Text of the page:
By Chris Cillizza
The Washington Post
Politeness died a loud death Tuesday night on a debate stage at Hofstra University.
In the space of 90 minutes, President Obama and Mitt Romney proved one thing to anyone watching: Even two men competing to be the most powerful person in the world can turn into bickering children.
Here’s a sample of the “conversation” between the candidates that night:
Obama: “Not true, Governor Romney.”
Romney: “So how much did you cut?”
Obama: “Not true.”
Romney: “How much did you cut them by, then?”
Obama: “Governor, we have actually produced more oil — “
Romney: “No, no. How much did you cut licenses and permits on federal land and federal waters?”
Obama: “Gov. Romney, here’s what we did. There were a whole bunch of oil companies.”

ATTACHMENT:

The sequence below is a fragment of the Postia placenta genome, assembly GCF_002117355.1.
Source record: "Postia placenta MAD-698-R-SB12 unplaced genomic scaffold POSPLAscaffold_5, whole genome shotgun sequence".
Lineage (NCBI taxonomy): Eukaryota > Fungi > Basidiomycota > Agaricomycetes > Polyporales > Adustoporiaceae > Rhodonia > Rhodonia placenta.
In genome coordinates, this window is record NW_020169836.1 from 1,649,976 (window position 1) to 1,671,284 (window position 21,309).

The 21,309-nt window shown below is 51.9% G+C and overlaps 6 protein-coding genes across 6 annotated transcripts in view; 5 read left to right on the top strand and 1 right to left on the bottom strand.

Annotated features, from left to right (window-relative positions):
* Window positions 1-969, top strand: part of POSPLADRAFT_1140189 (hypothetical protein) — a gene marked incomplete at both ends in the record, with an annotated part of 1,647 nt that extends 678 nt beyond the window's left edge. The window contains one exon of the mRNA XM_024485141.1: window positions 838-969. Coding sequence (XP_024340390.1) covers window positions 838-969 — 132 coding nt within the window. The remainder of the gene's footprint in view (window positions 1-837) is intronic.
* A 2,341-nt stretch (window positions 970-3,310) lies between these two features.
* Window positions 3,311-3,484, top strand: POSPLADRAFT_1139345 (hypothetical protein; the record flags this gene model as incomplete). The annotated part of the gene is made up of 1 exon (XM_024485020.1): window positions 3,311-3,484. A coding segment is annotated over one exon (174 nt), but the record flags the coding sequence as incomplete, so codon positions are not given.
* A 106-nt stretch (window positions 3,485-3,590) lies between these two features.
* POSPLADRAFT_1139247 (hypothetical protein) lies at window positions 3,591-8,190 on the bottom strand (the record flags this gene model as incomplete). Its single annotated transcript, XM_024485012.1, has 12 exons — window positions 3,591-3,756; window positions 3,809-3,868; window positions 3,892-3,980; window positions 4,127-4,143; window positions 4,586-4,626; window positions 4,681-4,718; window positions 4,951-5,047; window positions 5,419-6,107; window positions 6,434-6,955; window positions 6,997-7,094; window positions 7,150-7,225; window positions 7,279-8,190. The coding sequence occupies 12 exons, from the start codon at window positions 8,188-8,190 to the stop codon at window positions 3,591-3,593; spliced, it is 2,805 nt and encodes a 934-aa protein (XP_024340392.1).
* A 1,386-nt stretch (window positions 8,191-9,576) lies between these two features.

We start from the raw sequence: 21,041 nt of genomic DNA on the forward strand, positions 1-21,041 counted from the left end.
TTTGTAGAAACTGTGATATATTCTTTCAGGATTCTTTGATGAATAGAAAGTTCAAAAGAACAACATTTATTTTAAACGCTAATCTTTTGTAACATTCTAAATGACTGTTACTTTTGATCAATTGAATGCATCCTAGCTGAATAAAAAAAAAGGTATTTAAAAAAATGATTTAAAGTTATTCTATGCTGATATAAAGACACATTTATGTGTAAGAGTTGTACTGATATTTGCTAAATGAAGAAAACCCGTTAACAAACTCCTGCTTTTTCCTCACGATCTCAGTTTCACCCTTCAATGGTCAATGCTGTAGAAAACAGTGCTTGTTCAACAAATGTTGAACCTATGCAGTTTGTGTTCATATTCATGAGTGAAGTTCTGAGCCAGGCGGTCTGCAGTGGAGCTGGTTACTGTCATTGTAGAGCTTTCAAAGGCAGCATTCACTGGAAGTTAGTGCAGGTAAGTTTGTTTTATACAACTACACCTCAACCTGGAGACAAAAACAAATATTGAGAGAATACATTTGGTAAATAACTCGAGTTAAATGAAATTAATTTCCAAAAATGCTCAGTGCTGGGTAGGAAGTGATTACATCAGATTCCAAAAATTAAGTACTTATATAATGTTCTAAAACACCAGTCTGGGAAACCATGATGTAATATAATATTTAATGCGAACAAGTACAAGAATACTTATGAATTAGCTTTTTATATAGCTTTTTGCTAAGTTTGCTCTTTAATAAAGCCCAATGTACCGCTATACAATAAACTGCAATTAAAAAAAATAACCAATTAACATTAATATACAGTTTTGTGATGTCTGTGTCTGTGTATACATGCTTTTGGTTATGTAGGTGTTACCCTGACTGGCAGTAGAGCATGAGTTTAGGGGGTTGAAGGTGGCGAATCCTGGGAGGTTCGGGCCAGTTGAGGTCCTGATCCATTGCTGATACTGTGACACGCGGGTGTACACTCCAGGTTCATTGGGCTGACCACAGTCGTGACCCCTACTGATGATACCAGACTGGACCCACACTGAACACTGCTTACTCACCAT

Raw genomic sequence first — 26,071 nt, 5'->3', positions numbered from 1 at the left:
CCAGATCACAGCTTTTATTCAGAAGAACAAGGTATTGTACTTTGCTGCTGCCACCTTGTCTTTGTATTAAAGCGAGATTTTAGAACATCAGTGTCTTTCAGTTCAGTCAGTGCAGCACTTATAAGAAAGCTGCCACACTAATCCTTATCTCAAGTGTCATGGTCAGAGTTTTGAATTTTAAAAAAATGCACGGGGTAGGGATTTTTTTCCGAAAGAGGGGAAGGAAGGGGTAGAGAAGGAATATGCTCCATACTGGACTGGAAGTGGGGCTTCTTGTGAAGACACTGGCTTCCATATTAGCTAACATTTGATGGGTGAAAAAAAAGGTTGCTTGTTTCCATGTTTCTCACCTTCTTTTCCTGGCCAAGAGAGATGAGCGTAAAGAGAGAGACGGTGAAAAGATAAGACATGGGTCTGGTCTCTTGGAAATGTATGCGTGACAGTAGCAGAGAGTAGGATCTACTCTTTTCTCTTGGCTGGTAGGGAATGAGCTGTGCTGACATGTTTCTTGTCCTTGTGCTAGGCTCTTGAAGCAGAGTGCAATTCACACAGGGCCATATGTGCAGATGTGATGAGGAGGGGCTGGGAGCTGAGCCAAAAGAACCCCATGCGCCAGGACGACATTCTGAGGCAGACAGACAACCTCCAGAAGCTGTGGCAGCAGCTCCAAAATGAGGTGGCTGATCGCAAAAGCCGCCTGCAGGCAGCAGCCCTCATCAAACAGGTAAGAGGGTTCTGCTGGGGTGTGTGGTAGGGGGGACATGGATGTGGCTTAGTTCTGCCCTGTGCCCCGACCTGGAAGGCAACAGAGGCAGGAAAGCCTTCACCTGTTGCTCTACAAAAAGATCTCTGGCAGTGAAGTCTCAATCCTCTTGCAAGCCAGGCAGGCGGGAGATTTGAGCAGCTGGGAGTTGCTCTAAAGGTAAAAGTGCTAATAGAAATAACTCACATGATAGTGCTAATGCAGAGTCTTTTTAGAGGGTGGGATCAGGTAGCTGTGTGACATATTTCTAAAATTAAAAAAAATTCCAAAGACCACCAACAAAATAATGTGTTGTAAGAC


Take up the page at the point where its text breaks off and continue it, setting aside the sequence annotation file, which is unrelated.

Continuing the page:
Romney: “No, no, I had a question, and the question was how much did you cut them by?”
Democracy in action!
The takeaway from the debate for all but the most partisan voters was simple: Rudeness ruled.
Obama and Romney tried to reclaim some lost ground in the civility sweepstakes when they both appeared Thursday night at the Alfred E. Smith Dinner in New York City, a roast of sorts at which they poked fun at each other and themselves.
But the damage was done. Politeness in politics has been on life support for years, but Tuesday’s debate may have finally sealed its demise.
Manners, for watching your tenuous grip on politics slip completely, you had the worst week in Washington. Congrats, or something.
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